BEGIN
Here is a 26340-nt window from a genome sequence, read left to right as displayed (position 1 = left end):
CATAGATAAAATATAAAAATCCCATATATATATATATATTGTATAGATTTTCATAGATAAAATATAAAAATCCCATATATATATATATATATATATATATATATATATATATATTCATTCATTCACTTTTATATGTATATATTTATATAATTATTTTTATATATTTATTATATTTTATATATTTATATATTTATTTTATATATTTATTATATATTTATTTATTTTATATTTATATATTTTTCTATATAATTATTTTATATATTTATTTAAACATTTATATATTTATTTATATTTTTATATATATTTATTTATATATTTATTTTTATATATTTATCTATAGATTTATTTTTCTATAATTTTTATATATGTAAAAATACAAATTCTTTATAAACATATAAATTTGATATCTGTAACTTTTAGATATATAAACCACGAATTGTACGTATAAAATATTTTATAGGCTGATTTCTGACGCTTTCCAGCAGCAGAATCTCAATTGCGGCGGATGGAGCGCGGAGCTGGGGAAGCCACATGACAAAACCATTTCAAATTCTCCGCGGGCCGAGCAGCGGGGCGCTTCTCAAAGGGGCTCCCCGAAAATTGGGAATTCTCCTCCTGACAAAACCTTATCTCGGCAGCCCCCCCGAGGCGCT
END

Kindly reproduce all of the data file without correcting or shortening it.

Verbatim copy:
Here is a 26340-nt window from a genome sequence, read left to right as displayed (position 1 = left end):
CATAGATAAAATATAAAAATCCCATATATATATATATATTGTATAGATTTTCATAGATAAAATATAAAAATCCCATATATATATATATATATATATATATATATATATATATATTCATTCATTCACTTTTATATGTATATATTTATATAATTATTTTTATATATTTATTATATTTTATATATTTATATATTTATTTTATATATTTATTATATATTTATTTATTTTATATTTATATATTTTTCTATATAATTATTTTATATATTTATTTAAACATTTATATATTTATTTATATTTTTATATATATTTATTTATATATTTATTTTTATATATTTATCTATAGATTTATTTTTCTATAATTTTTATATATGTAAAAATACAAATTCTTTATAAACATATAAATTTGATATCTGTAACTTTTAGATATATAAACCACGAATTGTACGTATAAAATATTTTATAGGCTGATTTCTGACGCTTTCCAGCAGCAGAATCTCAATTGCGGCGGATGGAGCGCGGAGCTGGGGAAGCCACATGACAAAACCATTTCAAATTCTCCGCGGGCCGAGCAGCGGGGCGCTTCTCAAAGGGGCTCCCCGAAAATTGGGAATTCTCCTCCTGACAAAACCTTATCTCGGCAGCCCCCCCGAGGCGCT